Election 2018: Seats on the line in Congress, Assembly, State Senate
By now, you’ve probably heard them debate the issues — and you’ve certainly seen their TV ads — but who are they?
Here’s some background on the candidates for Congress, state Senate and state Assembly.
Incumbent Congressman Lee Zeldin (R-Shirley) is a graduate of William Floyd High School in Mastic Beach, the State University of New York at Albany and Albany Law School.
He completed the Army ROTC program and served on active duty in the Army for four years as a military intelligence officer, a prosecutor and a military magistrate.
He was assigned to the Army’s elite 82nd Airborne Division in the summer of 2006, and was deployed to Tikrit, Iraq. He is still in the Army Reserves.
Mr. Zeldin, 38, opened a law practice in Smithtown in 2008. He was elected to the New York State Senate in 2010 and re-elected in 2012. He lists among his accomplishments repealing the MTA payroll tax and helping to create a peer-to-peer counseling service for veterans suffering from post-traumatic stress disorder.
He ran unsuccessfully in 2008 against former congressman Tim Bishop, but challenged Mr. Bishop again in 2013 and won the 1st District seat. He was re-elected in 2016.
Mr. Zeldin has the Republican, Conservative, Independence and Reform party lines on this year’s ballot.
Mr. Gershon emerged as the Democratic candidate for the 1st Congressional District after winning a five-way primary in June.
Both of his parents were successful in the field of medical research. Mr. Gershon, 56, graduated from Yale in 1984 and initially opened a sports bar.
He then moved on to a 25-year career as a commercial real estate lender in Manhattan.
He has targeted health care, protecting the environment, gun safety and bringing high-paying jobs to the area among his top priorities.
Mr. Gershon says he is an avid runner who has participated in 21 marathons and has used running to raise money for charitable causes.
This is his first run for elected office, although he said he volunteered on the presidential campaigns of Ted Kennedy and Gary Hart in the 1980s.
Mr. Gershon has the Democratic and Working Families party ballot lines.
Kate Browning, a former Suffolk County legislator who was among the candidates Mr. Gershon defeated in the Democratic primary, remains on the ballot on the Women’s Equality line, although she is not actively campaigning.
Kenneth LaValle (R, C, I, Reform) of Port Jefferson was first elected to the state Senate in 1976 and had previously been a school teacher and administrator.
Mr. LaValle, 79, also obtained a law degree during his time in office, and has served as chair of the Senate committee on higher education since 1979.
The stadium at Stony Brook University and the campus at Eastport-South Manor High School are both named after Mr. LaValle.
He is one of the longest-serving members of the state Senate.
Mr. LaValle has listed among his accomplishments the Stony Brook incubator at Calverton, the Pine Barrens Preservation Act of 1993 and the development of the STAR program, which aims to reduce property taxes for residents.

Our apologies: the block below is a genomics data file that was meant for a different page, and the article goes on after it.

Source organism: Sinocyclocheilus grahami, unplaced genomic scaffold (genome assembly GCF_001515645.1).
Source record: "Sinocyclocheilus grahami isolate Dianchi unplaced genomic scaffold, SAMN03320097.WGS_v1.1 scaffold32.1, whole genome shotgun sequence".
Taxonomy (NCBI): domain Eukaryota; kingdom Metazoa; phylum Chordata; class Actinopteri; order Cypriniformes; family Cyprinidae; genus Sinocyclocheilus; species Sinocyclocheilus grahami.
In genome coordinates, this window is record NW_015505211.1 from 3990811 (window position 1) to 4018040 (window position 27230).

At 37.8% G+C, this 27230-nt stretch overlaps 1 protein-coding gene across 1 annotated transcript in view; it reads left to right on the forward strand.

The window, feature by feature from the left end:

Greg Fischer (D) of Calverton has said he holds degrees in business, finance and economics and has 35 years of consulting experience.
He is a volunteer consultant for the Service Corps of Retired Executives, under the U.S. Small Business Administration, which helps people start and retain small businesses.
He feels the state has a problem with spending too much money and that major economic development plans like Mag-Lev technology can revive the state’s economy.
Mr. Fischer, 62, has run for numerous elected offices at the state, town and school district level but has yet to win one.
He ran unsuccessfully against Mr. LaValle two years ago.
Anthony Palumbo (R, C, I) of New Suffolk has held the North Fork’s Assembly seat since 2013, when he won a special election. He is an attorney and a former prosecutor with the Suffolk County District Attorney’s office. He also held the position of trial supervisor for the five East End towns before leaving to enter private practice in 2004.
Mr. Palumbo, 48, also once served as vice president of the Cutchogue New Suffolk Library Board of Trustees.
He lists among his accomplishments a bill preserving about 800 acres of land in Shoreham, part of which was going to be used as a solar panel installation, and a bill that helped create the North Fork Mental Health Initiative, which provides schools with counselors for students with mental health issues.
Rona Smith (D) of Greenport is chair of Southold Town’s Housing Advisory Commission and has a background in real estate investment and education.
She has supported the proposed New York Health Act, which attempts to create a state-run health care system. She says many people do not get regular health care because they can’t afford the cost of health insurance. She lost her husband and son to cancer.
Ms. Smith, 73, said she is able to work in a bipartisan fashion and has been appointed to several committees in Southold Town, despite the fact the Town Board is entirely Republican.